In operation 1204, a credit 302 may be assigned to the newly insured driver 102 when the newly insured driver 102 adheres to the set of parameters 108 set by the entity using a processor 114 and a memory 116 wherein the newly insured driver 102 is monitored by the entity. In operation 1206, a generated metadata 120 may include a behavioral trait of the newly insured driver 102. In operation 1208, an insurance rate may be set through the insurer based on an adherence to the set of parameters 108 set by the entity.

FIG. 13 is a schematic diagram of computing device 1300 that can be used to implement the methods and systems disclosed herein, according to one or more embodiments. FIG. 13 is a schematic of a computing device 1300 and a mobile device 1350 that can be used to perform and/or implement any of the embodiments disclosed herein. In one or more embodiments, computer server 100 and/or client device 103 of FIG. 1A may be the computing device 1300.

The computing device 1300 may represent various forms of digital computers, such as laptops, desktops, workstations, personal digital assistants, servers, blade servers, mainframes, and/or other appropriate computers. The mobile device 1350 may represent various forms of mobile devices, such as smartphones, camera phones, personal digital assistants, cellular telephones, and other similar mobile devices. The components shown here, their connections, couples, and relationships, and their functions, are meant to be exemplary only, and are not meant to limit the embodiments described and/or claimed.

The computing device 1300 may include a processor 1302, a memory 1304, a storage device 1306, a high speed interface 1308 coupled to the memory 1304 and a plurality of high speed expansion ports 1310, and a low speed interface 1312 coupled to a low speed bus 1314 and a storage device 1306. In one embodiment, each of the components heretofore may be inter-coupled using various buses, and may be mounted on a common motherboard and/or in other manners as appropriate. The processor 1302 may process instructions for execution in the computing device 1300, including instructions stored in the memory 1304 and/or on the storage device 1306 to display a graphical information for a GUI on an external input/output device, such as a display unit 1316 coupled to the high speed interface 1308.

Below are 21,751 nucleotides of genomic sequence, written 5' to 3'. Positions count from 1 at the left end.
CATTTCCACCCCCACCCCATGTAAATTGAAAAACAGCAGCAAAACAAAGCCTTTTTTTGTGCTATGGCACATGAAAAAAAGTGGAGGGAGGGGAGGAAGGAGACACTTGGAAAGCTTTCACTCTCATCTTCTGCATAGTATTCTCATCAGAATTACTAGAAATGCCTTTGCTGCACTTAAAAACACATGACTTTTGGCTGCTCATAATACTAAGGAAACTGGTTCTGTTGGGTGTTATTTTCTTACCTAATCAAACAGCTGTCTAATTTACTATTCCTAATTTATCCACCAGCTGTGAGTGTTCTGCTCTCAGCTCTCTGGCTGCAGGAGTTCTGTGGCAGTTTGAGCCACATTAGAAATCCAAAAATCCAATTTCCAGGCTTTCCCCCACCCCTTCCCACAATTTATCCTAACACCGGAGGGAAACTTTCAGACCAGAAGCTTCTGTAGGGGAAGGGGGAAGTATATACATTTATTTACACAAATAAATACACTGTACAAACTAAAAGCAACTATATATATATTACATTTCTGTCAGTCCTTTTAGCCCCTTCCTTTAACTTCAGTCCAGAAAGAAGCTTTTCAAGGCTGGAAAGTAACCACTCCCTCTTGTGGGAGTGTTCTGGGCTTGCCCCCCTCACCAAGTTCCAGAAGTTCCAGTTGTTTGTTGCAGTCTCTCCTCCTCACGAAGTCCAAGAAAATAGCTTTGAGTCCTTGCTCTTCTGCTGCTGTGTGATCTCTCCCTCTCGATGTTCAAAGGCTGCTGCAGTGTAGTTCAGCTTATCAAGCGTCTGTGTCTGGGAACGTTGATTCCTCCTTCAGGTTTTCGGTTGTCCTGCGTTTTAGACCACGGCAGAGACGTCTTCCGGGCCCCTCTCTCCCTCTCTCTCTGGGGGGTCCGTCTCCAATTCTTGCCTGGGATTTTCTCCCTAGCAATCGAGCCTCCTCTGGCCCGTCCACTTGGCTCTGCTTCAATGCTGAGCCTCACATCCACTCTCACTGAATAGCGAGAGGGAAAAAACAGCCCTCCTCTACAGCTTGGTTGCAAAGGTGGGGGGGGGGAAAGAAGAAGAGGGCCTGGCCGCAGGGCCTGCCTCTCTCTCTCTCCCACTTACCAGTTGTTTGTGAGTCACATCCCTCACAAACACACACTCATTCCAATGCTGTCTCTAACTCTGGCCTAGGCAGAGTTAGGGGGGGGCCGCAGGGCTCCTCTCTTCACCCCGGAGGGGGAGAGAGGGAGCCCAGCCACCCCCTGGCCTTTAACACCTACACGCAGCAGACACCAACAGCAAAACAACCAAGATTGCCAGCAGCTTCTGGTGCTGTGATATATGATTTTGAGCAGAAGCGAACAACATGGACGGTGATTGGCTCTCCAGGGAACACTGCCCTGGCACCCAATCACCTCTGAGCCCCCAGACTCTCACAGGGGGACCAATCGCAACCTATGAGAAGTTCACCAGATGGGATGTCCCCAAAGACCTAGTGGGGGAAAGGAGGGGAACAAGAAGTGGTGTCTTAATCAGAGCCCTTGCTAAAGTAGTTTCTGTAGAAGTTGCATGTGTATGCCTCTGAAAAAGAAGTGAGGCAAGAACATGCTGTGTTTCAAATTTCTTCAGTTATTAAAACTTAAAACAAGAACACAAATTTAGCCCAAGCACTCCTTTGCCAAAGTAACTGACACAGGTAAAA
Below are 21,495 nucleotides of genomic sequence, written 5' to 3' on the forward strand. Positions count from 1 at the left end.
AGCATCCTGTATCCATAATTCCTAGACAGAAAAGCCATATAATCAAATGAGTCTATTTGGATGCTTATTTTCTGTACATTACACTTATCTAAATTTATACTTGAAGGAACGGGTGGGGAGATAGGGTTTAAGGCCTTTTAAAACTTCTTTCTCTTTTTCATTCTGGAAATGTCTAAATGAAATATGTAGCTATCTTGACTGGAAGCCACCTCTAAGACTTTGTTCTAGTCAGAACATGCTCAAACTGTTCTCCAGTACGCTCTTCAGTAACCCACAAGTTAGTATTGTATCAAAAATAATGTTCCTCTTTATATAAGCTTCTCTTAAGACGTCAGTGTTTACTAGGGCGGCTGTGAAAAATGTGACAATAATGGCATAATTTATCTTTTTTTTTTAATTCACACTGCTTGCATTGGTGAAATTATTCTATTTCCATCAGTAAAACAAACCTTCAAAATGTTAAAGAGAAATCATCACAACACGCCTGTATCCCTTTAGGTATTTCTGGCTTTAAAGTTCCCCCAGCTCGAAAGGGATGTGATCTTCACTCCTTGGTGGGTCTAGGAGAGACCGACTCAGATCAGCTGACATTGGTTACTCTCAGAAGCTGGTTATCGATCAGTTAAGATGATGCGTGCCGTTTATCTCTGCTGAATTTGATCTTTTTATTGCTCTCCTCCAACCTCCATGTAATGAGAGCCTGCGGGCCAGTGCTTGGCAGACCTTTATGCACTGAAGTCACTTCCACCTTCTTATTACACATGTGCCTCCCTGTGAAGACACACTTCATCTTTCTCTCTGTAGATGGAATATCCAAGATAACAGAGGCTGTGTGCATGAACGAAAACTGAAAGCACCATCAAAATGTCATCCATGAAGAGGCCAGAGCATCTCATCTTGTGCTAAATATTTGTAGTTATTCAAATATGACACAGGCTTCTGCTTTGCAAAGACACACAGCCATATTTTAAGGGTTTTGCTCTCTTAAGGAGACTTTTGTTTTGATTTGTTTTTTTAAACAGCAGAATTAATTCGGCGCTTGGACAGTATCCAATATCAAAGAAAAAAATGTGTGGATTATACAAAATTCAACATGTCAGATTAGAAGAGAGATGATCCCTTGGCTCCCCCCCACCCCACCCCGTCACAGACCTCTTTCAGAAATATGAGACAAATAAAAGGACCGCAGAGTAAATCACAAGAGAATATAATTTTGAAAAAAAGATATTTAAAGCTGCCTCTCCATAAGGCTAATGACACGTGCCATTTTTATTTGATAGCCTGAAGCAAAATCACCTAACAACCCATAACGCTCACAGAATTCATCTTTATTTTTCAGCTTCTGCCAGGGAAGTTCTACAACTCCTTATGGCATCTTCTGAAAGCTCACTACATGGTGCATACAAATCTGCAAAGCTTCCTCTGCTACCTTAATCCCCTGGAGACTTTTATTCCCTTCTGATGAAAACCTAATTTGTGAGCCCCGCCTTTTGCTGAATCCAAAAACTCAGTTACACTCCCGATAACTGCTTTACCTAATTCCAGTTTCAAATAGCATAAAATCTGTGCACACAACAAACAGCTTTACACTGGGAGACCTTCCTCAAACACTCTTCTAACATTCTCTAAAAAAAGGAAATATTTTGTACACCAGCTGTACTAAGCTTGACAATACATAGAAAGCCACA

In other embodiments, multiple processors and/or multiple buses may be used, as appropriate, along with multiple memories and/or types of memory. Also, a plurality of computing device 1300 may be coupled with, with each device providing portions of the necessary operations (e.g., as a server bank, a group of blade servers, and/or a multi-processor system).

The memory 1304 may be coupled to the computing device 1300. In one embodiment, the memory 1304 may be a volatile memory. In another embodiment, the memory 1304 may be a non-volatile memory. The memory 1304 may also be another form of computer-readable medium, such as a magnetic and/or an optical disk. The storage device 1306 may be capable of providing mass storage for the computing device 1300. In one embodiment, the storage device 1306 may be comprised of at least one of a floppy disk device, a hard disk device, an optical disk device, a tape device, a flash memory and/or other similar solid state memory device. In another embodiment, the storage device 1306 may be an array of the devices in a computer-readable medium previously mentioned heretofore, computer-readable medium, such as, and/or an array of devices, including devices in a storage area network and/or other configurations.

A computer program may be comprised of instructions that, when executed, perform one or more methods, such as those described above. The instructions may be stored in at least one of the memory 1304, the storage device 1306, a memory coupled to the processor 1302, and/or a propagated signal.